Cannabis has been used as a pain reliever (pain reliever) for thousands of years. Despite its rich medical history, it is only within the past 3 decades that the mechanisms of relief from cannabis have been better understood.
Cannabis contains about 100 molecular compounds known as cannabinoids that interface with the endocannabinoid system (ECS) upon consumption. These interactions produce recreational and pharmacological effects. While high-quality research on the relationship between marijuana and ECS remains lacking, existing evidence supports the use of cannabis to treat a number of conditions, including pain.
Cannabis contains ECS to reduce pain
The ECS is a neuro-modulatory system that permeates almost every major organ system. It contains cannabinoid receptors, endocannabinoids, and enzymes that synthesize and degrade endocannabinoids and phytocannabinoids.
The ECS plays an important role in many bodily functions, including the regulation of pain sensation. Signaling through CB1 and CB2, the two main cannabinoid receptors in the EC, assist in processing pain, including in acute pain states. The frontal-limbic brain circuit contains a concentration of CB1 receptors responsible for processing affective and emotional pain. CB2 receptors are prevalent in immune cells and play a role in processing inflammatory pain.
THC, the most abundant cannabinoid in marijuana, has a strong binding affinity for CB1 and CB2. This means that it interacts with receptors that affect normal pain processing. While evidence suggests that these interactions lead to beneficial outcomes for pain patients, the psychoactive effects of THC complicate its medical efficacy.
Research supporting cannabis as pain therapy is limited.
Although the lack of well-controlled, randomized clinical trials undermines any certainty that cannabis can treat acute and/or chronic pain, current research suggests that cannabis is beneficial for some pain patients. Might be possible. There are clinical benefits.
A 2016 systematic review of 15 randomized controlled studies found that cannabis was marginally better at reducing pain than a placebo. However, cannabis was more likely to cause an adverse reaction than a placebo. These unclear findings led the researchers to conclude that cannabis should be considered only if patients with pain symptoms are not relieved by 2 prior conventional treatments.
The National Science, Engineering, and Medicine’s comprehensive 2017 literature review on the medical efficacy of cannabis determined that “there is substantial evidence that cannabis is an effective treatment for chronic pain in adults.” These findings were based on an evaluation of 5 systematic reviews. The report also noted that “little is known about the efficacy, dosage, routes of administration, or side effects of commonly used and commercially available cannabis products in the United States.”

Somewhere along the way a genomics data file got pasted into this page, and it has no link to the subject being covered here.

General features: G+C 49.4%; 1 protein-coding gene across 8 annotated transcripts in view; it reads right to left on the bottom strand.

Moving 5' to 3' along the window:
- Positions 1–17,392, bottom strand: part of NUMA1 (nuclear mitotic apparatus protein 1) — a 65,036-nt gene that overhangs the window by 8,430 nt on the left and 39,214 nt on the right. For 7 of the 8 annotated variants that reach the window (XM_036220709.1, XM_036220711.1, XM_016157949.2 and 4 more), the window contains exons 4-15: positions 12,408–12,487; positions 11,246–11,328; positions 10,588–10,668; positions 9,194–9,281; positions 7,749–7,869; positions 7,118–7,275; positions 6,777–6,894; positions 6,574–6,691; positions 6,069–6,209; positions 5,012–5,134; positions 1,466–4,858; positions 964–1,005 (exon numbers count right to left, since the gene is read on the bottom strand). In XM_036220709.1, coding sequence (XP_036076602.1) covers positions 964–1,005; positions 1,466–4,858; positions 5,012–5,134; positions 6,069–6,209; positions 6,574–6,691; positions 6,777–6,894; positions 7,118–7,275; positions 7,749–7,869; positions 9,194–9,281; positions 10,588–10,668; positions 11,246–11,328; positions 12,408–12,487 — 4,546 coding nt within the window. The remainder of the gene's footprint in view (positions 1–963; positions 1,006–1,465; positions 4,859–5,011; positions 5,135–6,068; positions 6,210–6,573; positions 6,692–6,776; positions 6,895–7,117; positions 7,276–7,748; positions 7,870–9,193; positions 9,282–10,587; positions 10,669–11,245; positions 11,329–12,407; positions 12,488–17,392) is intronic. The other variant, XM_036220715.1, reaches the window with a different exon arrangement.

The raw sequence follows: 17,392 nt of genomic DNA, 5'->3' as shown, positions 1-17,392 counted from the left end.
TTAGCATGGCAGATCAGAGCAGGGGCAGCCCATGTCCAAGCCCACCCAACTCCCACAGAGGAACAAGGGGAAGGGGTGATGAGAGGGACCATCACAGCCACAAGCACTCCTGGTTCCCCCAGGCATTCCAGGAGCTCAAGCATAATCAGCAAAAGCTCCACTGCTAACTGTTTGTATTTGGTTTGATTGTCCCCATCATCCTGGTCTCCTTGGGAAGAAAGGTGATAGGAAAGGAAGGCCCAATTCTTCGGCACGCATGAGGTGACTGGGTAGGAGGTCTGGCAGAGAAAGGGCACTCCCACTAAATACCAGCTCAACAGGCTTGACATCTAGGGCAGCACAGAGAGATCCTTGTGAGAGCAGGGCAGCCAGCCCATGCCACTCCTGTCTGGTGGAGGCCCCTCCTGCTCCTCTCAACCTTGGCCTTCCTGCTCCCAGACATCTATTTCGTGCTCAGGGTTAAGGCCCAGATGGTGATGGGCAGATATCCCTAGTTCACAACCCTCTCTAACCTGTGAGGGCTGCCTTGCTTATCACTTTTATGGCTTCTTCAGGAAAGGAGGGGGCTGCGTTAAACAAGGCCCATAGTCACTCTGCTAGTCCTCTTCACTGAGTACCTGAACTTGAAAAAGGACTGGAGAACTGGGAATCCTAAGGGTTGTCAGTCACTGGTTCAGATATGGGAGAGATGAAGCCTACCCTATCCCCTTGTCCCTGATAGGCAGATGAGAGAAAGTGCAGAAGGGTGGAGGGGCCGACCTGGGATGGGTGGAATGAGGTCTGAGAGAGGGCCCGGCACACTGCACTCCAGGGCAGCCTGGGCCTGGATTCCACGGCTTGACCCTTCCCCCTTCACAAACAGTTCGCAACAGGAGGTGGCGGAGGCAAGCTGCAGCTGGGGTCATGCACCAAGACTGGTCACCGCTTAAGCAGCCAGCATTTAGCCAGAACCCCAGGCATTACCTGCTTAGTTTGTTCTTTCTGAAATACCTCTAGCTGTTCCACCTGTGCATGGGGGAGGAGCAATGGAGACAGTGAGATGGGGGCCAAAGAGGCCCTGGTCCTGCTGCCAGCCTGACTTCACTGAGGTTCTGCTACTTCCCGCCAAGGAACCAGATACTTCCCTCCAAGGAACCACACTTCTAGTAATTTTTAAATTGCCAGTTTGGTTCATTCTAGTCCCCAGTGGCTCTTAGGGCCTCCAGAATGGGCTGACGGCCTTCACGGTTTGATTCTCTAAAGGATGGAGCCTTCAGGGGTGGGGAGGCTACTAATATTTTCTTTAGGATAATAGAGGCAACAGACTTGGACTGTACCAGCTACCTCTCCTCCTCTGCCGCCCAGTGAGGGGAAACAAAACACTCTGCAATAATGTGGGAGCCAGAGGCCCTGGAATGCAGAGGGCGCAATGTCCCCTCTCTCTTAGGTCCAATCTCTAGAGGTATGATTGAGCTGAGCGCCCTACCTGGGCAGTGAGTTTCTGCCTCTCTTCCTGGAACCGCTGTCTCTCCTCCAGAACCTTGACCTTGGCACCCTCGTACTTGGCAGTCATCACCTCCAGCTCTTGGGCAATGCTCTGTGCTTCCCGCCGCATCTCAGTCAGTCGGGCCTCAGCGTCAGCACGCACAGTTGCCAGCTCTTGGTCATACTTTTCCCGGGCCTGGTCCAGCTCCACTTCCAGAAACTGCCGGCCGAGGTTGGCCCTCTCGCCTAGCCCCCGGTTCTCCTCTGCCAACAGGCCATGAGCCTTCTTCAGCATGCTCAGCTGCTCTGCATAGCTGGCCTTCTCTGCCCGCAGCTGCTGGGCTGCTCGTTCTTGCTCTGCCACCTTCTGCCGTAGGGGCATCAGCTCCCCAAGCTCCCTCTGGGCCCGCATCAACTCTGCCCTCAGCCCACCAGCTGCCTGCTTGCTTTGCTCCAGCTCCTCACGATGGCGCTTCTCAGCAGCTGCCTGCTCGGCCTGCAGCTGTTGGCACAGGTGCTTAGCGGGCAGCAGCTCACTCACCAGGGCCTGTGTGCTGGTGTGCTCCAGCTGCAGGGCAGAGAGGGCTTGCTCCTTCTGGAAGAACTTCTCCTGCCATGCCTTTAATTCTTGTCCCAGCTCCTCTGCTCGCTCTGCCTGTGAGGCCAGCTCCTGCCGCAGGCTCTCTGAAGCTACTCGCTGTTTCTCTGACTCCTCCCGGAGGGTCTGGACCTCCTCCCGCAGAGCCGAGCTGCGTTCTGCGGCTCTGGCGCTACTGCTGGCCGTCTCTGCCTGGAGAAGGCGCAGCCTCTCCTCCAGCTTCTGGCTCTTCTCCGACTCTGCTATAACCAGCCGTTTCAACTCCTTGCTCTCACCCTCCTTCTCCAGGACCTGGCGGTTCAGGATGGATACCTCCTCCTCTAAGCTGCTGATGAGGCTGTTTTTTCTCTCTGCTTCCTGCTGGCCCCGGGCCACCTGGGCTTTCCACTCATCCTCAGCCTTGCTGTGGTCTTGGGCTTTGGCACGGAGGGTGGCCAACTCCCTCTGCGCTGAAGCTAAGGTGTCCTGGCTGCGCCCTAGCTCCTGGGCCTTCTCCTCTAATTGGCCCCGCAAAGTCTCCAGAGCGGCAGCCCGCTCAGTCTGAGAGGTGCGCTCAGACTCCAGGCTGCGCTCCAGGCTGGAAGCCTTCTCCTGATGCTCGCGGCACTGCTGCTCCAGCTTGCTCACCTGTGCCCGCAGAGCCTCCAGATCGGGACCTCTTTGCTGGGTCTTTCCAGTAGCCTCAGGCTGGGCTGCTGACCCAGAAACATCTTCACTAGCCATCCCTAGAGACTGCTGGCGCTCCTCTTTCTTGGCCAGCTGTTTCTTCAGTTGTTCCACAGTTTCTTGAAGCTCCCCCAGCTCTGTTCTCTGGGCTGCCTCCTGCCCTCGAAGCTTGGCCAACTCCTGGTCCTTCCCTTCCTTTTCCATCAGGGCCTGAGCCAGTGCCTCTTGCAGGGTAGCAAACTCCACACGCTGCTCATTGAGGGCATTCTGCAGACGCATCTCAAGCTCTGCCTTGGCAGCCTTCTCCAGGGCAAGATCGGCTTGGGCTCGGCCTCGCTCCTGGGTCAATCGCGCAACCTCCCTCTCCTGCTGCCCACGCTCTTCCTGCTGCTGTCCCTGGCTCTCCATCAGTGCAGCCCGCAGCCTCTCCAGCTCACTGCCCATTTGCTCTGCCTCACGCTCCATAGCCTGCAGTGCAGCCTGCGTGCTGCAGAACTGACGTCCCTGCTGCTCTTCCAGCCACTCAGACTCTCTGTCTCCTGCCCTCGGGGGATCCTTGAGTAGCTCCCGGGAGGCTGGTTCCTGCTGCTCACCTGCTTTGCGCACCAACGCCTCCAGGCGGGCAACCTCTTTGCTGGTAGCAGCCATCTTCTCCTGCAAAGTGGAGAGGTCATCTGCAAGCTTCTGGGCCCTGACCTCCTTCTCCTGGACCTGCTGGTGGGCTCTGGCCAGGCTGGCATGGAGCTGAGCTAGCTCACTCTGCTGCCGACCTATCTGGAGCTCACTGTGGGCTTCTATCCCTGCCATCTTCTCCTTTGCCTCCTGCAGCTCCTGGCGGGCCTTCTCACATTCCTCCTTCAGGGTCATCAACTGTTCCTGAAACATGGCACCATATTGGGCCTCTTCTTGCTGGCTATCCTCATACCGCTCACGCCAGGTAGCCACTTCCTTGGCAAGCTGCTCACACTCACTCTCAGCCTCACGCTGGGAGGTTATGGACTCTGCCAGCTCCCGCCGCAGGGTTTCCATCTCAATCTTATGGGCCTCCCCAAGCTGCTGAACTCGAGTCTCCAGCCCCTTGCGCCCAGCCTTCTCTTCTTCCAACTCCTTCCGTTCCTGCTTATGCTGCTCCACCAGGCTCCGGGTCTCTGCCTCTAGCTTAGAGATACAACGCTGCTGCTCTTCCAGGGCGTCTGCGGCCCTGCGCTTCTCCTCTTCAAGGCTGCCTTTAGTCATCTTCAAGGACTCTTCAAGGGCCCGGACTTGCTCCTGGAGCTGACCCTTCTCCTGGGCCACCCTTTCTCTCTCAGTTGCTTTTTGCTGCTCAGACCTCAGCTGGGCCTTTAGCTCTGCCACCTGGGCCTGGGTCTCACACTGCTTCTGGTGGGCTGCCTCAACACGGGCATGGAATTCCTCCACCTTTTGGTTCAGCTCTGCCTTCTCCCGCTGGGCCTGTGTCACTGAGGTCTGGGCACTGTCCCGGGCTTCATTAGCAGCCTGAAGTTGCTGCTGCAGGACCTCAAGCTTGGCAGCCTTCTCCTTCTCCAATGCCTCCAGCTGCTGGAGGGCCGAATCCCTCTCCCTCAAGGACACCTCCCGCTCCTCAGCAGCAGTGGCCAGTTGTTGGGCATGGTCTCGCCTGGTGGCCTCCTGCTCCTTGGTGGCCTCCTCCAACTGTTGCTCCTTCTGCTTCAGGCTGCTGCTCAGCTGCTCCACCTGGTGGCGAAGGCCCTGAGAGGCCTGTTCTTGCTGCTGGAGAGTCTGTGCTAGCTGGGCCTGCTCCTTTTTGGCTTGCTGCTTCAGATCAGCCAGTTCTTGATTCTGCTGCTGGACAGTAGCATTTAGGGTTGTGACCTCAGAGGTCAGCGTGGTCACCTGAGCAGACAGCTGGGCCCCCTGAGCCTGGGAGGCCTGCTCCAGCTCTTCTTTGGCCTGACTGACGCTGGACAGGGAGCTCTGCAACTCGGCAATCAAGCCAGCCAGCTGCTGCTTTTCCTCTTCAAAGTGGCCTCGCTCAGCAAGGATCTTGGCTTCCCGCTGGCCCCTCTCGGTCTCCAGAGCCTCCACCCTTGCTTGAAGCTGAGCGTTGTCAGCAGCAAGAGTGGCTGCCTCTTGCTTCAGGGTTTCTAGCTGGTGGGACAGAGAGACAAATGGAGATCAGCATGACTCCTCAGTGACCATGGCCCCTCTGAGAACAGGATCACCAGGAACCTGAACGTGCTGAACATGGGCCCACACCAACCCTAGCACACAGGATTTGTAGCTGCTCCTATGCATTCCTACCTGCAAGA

Best strains for pain relief
While the research is unclear, most of these cannabis and pain studies have concluded that marijuana has the potential to treat pain. In some cases, studies determine that the potential positives outweigh the risks associated with cannabis use.
The following strains have been shown to be useful for relieving chronic pain. These recommendations are based on anecdotal experiences and have not yet been clinically proven. More research is needed. Please consult your doctor.
OG Shark. This hybrid contains an average of 25 percent THC with negligible CBD content. The Ogee Shark will provide a comfortable body for going out in the evening.
Pink Kush. An indica, pink kush is commonly used at night to reduce anxiety and encourage sleep. With an average of 22 percent THC, the powerful physiological effects of stress make it a frequent choice for patients seeking pain relief.
Sky Walker. With an average of about 15 percent THC, Skywalker is not as potent as strains with higher concentrations of THC. However, it is known to induce a pleasurable relaxation that often leads to sleep.
Master Kush. The highly soothing body part produced by this indica makes it a staple for patients managing anxiety, insomnia and chronic pain. Master Kush has an average THC content of 20 percent and is recommended for nighttime use.
Black Tuna. Containing an average of 20 percent THC, this hybrid is known for its powerful sedative effects. Black tuna is recommended for use at night and is used to relieve chronic pain and insomnia.
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